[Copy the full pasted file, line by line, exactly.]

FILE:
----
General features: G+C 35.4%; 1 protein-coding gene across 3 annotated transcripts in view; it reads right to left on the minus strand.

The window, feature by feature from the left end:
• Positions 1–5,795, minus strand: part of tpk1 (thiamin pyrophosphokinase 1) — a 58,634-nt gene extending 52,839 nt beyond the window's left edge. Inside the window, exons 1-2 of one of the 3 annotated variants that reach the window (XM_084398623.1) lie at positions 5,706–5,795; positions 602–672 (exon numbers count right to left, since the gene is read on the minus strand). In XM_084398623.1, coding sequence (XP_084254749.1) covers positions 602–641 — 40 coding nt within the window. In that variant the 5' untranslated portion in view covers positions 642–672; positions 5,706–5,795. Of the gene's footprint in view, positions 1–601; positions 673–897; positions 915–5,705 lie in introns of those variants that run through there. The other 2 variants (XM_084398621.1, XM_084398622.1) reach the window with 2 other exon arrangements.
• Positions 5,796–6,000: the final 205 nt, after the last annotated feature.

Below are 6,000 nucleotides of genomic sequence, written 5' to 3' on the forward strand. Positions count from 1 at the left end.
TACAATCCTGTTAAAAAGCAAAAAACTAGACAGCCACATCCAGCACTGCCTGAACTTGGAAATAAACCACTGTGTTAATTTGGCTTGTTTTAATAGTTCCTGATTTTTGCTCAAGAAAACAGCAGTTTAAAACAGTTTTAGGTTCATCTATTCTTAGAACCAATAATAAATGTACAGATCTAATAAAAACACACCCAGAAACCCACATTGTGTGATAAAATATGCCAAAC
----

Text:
General features: G+C 35.4%; 1 protein-coding gene across 3 annotated transcripts in view; it reads right to left on the minus strand.

The window, feature by feature from the left end:
• Positions 1–5,795, minus strand: part of tpk1 (thiamin pyrophosphokinase 1) — a 58,634-nt gene extending 52,839 nt beyond the window's left edge. Inside the window, exons 1-2 of one of the 3 annotated variants that reach the window (XM_084398623.1) lie at positions 5,706–5,795; positions 602–672 (exon numbers count right to left, since the gene is read on the minus strand). In XM_084398623.1, coding sequence (XP_084254749.1) covers positions 602–641 — 40 coding nt within the window. In that variant the 5' untranslated portion in view covers positions 642–672; positions 5,706–5,795. Of the gene's footprint in view, positions 1–601; positions 673–897; positions 915–5,705 lie in introns of those variants that run through there. The other 2 variants (XM_084398621.1, XM_084398622.1) reach the window with 2 other exon arrangements.
• Positions 5,796–6,000: the final 205 nt, after the last annotated feature.

Below are 6,000 nucleotides of genomic sequence, written 5' to 3' on the forward strand. Positions count from 1 at the left end.
TACAATCCTGTTAAAAAGCAAAAAACTAGACAGCCACATCCAGCACTGCCTGAACTTGGAAATAAACCACTGTGTTAATTTGGCTTGTTTTAATAGTTCCTGATTTTTGCTCAAGAAAACAGCAGTTTAAAACAGTTTTAGGTTCATCTATTCTTAGAACCAATAATAAATGTACAGATCTAATAAAAACACACCCAGAAACCCACATTGTGTGATAAAATATGCCAAAC